"It's a big deal that we're doing this study and we're going to start to think about this comprehensively," Pine said.
His colleagues concurred and noted that Caltrain will have to coordinate more with cities to make these projects a reality. Board member Jeannie Bruins, a Los Altos councilwoman who is representing the Midpeninsula cities on the Caltrain board, said it's important for cities to view grade separation as a regional issue.
"It's a broader issue, and everyone along the corridor needs to appreciate that modifying one (crossing) here and there isn't going to do much in terms of us being able to achieve the level of services that we can," Bruins said.
To tax or not to tax?
One idea that Caltrain is now considering as part of its plan to increase service is a 2020 tax. The Caltrain board saw a presentation on May 2 about a new survey that was conducted by the firm EMC Research that's exploring potential support for a tax measure. It concluded that while a healthy majority residents recognize the importance of raising money for transportation, voters are not totally sold on approving a sales-tax increase for Caltrain, which would require approval from more than 66 percent of voters.
In the three counties served by Caltrain, voters have "an interest and willingness to invest in improvements to improve public transit and reduce traffic congestion," the survey found. At the same time, support for a revenue measure fell just below the needed 2/3 level.
When asked about a potential 30-year sales tax to fund Caltrain improvements, 63% of the responders said they would support such a measure, while 33% indicated their opposition (3% were undecided). Support was particularly high among the state's registered Democrats (74% support), Caltrain riders (72%) and voters younger than 50 (69%).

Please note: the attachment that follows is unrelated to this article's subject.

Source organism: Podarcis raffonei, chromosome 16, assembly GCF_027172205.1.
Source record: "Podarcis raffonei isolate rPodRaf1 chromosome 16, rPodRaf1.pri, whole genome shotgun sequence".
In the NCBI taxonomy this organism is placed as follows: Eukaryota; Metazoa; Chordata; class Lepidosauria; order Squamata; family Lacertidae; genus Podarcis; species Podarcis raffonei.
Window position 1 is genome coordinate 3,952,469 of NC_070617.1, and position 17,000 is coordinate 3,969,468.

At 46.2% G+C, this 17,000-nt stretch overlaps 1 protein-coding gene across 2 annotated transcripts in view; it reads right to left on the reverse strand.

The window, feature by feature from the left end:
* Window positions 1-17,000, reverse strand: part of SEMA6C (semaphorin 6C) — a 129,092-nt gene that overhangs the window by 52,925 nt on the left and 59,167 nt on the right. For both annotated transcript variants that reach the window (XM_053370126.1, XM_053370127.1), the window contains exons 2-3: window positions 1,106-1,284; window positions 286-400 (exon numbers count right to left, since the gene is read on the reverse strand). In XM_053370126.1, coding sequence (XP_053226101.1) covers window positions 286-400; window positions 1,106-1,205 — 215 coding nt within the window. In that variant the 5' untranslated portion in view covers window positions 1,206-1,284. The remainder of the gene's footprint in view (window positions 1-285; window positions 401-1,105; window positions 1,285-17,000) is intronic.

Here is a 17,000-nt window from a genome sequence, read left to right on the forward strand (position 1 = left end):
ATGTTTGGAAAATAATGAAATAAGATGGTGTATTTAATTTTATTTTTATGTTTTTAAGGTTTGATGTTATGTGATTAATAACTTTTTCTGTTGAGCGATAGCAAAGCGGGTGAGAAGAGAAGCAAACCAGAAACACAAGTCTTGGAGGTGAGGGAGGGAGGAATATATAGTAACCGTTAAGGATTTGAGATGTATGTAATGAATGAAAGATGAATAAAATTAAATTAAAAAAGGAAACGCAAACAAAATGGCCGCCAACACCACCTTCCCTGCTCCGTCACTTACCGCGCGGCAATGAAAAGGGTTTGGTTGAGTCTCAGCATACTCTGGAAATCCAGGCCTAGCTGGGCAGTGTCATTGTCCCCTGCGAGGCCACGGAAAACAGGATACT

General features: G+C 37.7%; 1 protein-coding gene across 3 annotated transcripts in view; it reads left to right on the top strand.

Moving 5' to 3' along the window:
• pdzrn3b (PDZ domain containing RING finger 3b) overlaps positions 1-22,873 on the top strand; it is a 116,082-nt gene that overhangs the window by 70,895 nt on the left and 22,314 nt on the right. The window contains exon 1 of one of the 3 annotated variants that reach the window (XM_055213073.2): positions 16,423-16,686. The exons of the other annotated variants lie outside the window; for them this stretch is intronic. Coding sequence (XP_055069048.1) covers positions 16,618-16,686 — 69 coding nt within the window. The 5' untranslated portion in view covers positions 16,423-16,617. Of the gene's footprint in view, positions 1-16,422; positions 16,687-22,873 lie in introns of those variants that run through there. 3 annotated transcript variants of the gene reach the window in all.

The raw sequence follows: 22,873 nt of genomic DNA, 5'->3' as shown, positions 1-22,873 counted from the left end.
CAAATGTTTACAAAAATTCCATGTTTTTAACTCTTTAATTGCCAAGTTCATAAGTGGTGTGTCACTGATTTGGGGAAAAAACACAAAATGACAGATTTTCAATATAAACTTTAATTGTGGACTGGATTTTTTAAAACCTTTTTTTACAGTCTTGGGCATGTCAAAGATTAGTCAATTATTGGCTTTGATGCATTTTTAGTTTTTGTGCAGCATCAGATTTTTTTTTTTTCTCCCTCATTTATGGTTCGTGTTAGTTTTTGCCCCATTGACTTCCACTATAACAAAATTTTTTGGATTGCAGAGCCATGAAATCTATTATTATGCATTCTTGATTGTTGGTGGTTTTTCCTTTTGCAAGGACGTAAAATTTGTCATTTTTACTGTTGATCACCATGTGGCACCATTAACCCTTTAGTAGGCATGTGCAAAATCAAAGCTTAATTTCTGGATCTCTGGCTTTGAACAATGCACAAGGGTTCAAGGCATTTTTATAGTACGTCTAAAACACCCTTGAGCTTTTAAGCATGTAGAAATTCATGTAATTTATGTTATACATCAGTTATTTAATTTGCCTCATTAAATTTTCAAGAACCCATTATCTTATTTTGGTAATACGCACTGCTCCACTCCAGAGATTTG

The survey suggests that Caltrain's biggest challenge in pursuing a tax increase is convincing Santa Clara County voters (who make up 49% of the total) it's worthwhile. While voters in San Mateo and San Francisco counties would support such a measure by large margins (68% and 67%, respectively), in Santa Clara County the approval rate was 61%.
"There is significant interest from the community in improving Caltrain, particularly as a way to relieve traffic congestion and speed travel along the Peninsula," the executive summary of the EMC's report states. "While it's not quite at the required two-thirds support today, with the right environment and effort a sales-tax measure for Caltrain may be feasible in 2020."
The Caltrain board broadly acknowledged that while a tax increase remains a possibility for 2020, the effort will require significant outreach work to achieve approval of 2/3 of voters. Board member Pine said the survey illustrates that it will take "a very robust campaign to get it over the threshold." Board member Charles Stone concurred but also said he was encouraged by the level of support for transportation improvement.
"I'm buoyed by the fact that members of the public sure as heck seem to value this organization and its impact on traffic, if nothing else," Stone said.